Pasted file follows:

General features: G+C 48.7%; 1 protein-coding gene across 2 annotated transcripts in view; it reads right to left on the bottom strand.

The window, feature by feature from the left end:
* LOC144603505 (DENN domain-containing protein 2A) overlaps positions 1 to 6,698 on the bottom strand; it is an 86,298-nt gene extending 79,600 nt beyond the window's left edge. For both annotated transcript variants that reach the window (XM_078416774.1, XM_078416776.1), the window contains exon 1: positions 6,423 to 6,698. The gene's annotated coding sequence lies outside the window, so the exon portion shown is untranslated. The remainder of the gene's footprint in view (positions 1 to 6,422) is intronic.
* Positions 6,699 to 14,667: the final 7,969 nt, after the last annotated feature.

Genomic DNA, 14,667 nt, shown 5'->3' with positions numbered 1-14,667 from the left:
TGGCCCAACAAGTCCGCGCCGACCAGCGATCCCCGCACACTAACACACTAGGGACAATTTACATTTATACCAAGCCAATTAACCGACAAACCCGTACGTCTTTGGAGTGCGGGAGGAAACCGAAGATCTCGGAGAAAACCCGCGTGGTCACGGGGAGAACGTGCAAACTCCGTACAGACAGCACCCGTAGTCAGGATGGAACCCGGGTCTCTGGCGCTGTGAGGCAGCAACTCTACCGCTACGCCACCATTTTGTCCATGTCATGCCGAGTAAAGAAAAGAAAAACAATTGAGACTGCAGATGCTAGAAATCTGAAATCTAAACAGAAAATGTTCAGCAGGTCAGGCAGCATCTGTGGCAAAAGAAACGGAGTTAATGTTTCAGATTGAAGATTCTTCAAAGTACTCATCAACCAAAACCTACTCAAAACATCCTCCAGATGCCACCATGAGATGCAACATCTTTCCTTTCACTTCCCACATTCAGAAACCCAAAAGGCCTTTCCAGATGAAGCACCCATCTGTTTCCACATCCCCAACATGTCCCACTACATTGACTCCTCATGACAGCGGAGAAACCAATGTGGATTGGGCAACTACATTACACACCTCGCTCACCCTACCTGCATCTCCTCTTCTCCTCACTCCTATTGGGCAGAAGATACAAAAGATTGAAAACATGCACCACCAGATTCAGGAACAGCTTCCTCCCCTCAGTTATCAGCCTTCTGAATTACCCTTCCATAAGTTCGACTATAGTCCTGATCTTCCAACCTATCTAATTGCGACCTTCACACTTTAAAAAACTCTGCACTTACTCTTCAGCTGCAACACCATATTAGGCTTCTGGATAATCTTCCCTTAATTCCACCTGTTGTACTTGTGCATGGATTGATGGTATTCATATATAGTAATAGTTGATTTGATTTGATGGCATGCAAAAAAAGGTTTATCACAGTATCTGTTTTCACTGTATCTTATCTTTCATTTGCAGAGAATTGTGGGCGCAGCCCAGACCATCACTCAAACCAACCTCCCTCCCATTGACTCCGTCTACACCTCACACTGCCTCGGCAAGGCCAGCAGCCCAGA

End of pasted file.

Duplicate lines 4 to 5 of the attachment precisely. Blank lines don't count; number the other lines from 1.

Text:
* Positions 6,699 to 14,667: the final 7,969 nt, after the last annotated feature.

Genomic DNA, 14,667 nt, shown 5'->3' with positions numbered 1-14,667 from the left: